#Plant20 Update: Corn Planting Is Moving Along

What a difference a year can make! Corn planting thus far in 2020 has progressed more than two times faster than 2019 according to USDA’s planting progress figures released on Monday, May 4.

FBN’s own planting progress poll shows members are making quick work of corn acres across core portions of the Corn Belt in 2020, with farmers in Iowa and Minnesota impressively nearing completion. Central Illinois, Southern Indiana, Ohio, and North Dakota are lagging behind a bit because of regional rain (IL) and/or cold temperatures (IN, OH, ND) that have somewhat hobbled planting efforts.

The year-to-year turnabout is quite simple to explain—rainfall and snowmelt have been at average to below-average levels in 2020, whereas 2019 saw historically wet conditions across large swaths of the U.S.

That’s not to say that farmers everywhere in the U.S. have had it easy when it comes to planting in 2020. The Mid-South, Mid-Atlantic and Southeast have been rocked by severe weather that brought tornado outbreaks and extreme rainfall reaching 400% of normal. Meanwhile Central Illinois has also been a target for spring storms, creating soggy soil conditions that are not ideal for planting (see map below).

Still, overall planting progress for corn to date is on par with or ahead of the 5-year average in much of the U.S., according to data from the USDA, and is in a completely different universe from what we witnessed at this point in 2019:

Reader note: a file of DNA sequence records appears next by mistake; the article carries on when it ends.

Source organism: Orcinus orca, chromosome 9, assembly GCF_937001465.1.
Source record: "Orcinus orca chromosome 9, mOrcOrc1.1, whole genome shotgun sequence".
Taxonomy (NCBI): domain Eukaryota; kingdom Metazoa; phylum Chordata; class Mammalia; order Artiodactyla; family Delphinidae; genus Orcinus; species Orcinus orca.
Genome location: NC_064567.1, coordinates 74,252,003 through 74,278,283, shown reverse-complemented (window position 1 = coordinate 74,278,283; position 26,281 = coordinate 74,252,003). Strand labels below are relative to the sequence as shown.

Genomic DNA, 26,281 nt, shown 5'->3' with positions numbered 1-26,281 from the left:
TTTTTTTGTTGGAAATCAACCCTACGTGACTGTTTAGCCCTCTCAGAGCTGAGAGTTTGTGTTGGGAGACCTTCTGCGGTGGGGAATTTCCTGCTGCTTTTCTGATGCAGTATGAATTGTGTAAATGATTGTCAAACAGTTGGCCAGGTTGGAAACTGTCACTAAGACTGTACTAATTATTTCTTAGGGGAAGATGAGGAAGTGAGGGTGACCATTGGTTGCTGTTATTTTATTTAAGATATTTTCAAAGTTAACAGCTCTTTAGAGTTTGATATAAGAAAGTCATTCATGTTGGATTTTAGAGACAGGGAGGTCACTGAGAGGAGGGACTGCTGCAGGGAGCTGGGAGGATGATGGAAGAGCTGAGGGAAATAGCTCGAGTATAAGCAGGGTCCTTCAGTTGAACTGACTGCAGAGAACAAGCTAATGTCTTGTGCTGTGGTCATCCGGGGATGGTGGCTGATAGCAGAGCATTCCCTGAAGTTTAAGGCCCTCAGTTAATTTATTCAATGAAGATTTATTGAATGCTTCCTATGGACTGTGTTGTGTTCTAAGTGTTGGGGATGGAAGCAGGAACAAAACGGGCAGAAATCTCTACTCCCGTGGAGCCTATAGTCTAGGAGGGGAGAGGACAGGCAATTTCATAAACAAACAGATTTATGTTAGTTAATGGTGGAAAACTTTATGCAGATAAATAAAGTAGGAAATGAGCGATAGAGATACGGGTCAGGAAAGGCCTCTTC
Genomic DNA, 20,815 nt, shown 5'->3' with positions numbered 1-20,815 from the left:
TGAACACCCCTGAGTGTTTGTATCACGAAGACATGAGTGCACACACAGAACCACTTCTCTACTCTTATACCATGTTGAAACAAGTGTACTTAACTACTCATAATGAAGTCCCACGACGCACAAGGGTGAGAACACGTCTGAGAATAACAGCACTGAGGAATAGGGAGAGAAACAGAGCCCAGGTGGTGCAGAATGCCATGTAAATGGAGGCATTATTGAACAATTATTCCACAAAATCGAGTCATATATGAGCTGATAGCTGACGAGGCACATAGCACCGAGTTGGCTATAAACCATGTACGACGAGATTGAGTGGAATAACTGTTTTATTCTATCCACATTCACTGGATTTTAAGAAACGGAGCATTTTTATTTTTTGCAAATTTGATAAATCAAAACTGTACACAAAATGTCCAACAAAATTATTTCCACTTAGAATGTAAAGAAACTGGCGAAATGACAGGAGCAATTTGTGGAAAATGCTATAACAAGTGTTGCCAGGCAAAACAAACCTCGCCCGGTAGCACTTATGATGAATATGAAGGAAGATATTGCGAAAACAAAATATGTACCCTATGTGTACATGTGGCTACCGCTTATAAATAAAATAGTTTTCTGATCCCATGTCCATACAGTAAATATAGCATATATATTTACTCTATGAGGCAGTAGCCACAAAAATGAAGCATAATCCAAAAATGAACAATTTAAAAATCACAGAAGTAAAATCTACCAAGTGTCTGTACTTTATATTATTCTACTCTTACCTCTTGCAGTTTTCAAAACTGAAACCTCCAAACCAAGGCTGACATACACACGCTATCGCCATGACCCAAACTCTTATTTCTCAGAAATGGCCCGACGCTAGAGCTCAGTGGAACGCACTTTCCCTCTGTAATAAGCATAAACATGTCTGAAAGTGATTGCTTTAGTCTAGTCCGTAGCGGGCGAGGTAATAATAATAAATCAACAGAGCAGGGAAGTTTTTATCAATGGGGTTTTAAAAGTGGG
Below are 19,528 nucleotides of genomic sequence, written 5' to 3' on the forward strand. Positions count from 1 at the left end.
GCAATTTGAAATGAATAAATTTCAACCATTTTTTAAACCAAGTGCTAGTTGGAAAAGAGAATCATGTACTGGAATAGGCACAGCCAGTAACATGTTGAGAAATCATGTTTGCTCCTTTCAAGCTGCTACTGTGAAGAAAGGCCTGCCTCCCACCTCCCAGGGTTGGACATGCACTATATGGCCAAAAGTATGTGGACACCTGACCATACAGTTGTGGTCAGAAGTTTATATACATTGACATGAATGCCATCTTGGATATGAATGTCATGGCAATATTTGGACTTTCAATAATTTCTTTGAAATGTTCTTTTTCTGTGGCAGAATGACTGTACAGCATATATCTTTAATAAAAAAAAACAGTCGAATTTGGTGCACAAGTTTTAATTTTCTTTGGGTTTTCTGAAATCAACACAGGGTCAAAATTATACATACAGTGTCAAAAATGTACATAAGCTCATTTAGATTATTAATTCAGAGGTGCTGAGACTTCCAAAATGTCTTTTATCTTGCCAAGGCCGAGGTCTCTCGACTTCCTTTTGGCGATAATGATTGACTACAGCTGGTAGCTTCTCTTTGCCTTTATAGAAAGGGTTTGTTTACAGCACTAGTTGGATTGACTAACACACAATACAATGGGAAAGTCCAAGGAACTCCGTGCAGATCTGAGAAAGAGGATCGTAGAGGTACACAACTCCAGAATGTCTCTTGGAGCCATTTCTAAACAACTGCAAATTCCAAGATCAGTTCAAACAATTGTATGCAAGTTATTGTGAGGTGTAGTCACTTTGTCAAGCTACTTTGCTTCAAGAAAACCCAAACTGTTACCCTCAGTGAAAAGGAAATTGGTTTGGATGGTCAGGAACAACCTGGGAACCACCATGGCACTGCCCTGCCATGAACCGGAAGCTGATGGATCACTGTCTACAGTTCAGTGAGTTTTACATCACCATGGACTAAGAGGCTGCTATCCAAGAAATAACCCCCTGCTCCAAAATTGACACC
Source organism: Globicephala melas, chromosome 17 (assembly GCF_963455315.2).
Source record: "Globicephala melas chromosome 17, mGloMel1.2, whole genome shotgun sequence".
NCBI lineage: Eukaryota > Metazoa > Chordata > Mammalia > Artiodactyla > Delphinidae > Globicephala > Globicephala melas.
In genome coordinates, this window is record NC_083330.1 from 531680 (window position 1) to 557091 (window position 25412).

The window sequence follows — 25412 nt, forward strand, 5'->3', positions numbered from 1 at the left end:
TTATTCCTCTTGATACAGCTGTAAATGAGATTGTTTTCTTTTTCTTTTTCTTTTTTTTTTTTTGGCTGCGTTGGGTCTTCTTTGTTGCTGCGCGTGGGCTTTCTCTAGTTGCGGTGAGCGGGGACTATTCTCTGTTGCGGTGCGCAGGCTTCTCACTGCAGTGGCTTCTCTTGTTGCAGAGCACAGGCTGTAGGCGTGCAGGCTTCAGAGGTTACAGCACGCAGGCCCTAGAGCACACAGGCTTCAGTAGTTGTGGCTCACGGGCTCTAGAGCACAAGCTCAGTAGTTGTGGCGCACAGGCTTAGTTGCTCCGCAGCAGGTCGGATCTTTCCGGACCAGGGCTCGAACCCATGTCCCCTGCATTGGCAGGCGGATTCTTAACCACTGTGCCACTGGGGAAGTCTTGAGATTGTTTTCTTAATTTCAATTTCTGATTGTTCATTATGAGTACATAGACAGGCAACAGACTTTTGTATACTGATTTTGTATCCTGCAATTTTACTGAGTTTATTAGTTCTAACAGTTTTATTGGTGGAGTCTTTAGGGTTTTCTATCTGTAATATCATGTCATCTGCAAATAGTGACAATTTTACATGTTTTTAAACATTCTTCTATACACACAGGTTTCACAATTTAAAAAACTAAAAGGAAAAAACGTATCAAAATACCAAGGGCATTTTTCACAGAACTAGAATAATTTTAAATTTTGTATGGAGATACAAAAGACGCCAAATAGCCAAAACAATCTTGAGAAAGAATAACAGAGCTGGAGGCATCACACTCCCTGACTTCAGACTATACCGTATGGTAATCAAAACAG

What you should know about early planting

For those who have been able to get their crop in the ground, early planting has its benefits. FBN member-contributed data and academic research data have both shown time and again that early seeding pays dividends at harvest by pushing reproductive growth stages earlier in the season. This in turn reduces heat risks that can devastate pollination and seed set and late-season frost risks that can halt seed fill.

Early planting does, however, expose you to increased risk of frost injury and cold shock in corn that can lead to season-long stand issues or force you to replant. In fact, over the weekend and into next week, a polar vortex is brewing that will plummet temperatures and dump substantial rain creating frost and cold shock risks for much of the Eastern Corn Belt and Upper Midwest.

Learn more about the impact of cold temps on recently planted corn.

2020 will almost certainly not be “perfect”—nothing ever is—but it’s safe to say we are off to a tremendously better start than the craziness we experienced in the early months of the 2019 crop year.

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